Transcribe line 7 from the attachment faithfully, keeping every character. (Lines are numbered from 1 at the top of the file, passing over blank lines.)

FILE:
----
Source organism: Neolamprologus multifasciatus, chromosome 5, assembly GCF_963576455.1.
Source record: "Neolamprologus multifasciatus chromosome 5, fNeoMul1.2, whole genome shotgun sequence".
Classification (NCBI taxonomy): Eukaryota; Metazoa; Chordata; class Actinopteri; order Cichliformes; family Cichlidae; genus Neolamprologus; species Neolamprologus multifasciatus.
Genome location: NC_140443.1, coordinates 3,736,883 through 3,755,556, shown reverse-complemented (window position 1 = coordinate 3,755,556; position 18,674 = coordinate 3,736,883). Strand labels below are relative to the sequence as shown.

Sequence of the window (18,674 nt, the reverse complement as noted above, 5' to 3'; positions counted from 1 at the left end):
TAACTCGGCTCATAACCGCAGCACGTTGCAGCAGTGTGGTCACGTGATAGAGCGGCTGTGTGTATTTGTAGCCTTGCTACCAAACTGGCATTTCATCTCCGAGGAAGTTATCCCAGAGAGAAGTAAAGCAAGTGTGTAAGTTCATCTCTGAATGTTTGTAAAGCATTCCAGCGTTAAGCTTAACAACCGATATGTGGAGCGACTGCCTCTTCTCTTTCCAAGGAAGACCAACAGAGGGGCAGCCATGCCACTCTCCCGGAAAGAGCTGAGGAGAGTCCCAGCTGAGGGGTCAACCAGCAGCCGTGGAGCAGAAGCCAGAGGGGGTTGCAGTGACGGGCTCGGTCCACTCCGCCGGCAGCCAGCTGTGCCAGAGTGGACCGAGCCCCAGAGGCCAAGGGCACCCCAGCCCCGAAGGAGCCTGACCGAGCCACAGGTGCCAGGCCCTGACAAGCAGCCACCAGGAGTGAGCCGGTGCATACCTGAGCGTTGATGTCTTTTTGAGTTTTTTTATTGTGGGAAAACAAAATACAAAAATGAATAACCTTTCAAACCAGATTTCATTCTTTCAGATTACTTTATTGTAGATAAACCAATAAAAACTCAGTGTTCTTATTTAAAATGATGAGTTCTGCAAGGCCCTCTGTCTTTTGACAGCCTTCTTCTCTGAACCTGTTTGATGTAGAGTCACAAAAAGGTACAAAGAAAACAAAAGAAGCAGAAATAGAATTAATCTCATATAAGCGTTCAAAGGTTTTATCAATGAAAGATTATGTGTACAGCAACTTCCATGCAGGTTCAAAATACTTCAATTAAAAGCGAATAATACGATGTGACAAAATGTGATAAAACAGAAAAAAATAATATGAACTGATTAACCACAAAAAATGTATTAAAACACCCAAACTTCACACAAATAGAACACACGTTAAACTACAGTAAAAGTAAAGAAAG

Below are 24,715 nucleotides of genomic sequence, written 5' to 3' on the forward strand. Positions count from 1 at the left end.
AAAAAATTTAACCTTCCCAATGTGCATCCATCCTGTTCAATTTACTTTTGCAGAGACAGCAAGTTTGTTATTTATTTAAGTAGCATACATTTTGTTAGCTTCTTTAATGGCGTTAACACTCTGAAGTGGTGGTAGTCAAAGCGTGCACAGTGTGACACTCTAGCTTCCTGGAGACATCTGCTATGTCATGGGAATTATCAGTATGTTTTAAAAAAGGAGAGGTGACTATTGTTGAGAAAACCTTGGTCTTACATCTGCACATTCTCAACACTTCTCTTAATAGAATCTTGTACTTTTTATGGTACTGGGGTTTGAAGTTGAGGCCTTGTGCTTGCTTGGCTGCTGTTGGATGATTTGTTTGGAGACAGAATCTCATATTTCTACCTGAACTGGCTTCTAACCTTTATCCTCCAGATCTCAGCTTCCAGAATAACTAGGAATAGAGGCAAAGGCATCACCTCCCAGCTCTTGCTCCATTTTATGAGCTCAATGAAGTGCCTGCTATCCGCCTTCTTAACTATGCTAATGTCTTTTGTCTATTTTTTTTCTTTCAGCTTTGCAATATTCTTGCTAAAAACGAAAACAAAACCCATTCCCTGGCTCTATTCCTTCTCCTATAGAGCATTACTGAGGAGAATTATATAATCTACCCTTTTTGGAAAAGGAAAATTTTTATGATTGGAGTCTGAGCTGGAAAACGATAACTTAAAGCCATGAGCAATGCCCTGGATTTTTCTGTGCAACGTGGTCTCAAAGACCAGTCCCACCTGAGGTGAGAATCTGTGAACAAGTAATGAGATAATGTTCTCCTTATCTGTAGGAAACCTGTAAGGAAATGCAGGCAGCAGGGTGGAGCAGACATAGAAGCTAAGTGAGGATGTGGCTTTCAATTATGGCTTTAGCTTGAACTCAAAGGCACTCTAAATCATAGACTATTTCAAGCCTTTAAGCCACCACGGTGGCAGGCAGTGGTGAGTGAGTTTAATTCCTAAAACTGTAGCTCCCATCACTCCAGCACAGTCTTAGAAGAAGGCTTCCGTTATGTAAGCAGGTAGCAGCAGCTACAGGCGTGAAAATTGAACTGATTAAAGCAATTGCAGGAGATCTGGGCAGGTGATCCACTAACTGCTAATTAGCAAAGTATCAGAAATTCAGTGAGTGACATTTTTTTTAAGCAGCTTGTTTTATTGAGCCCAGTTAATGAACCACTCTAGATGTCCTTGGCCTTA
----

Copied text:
Below are 24,715 nucleotides of genomic sequence, written 5' to 3' on the forward strand. Positions count from 1 at the left end.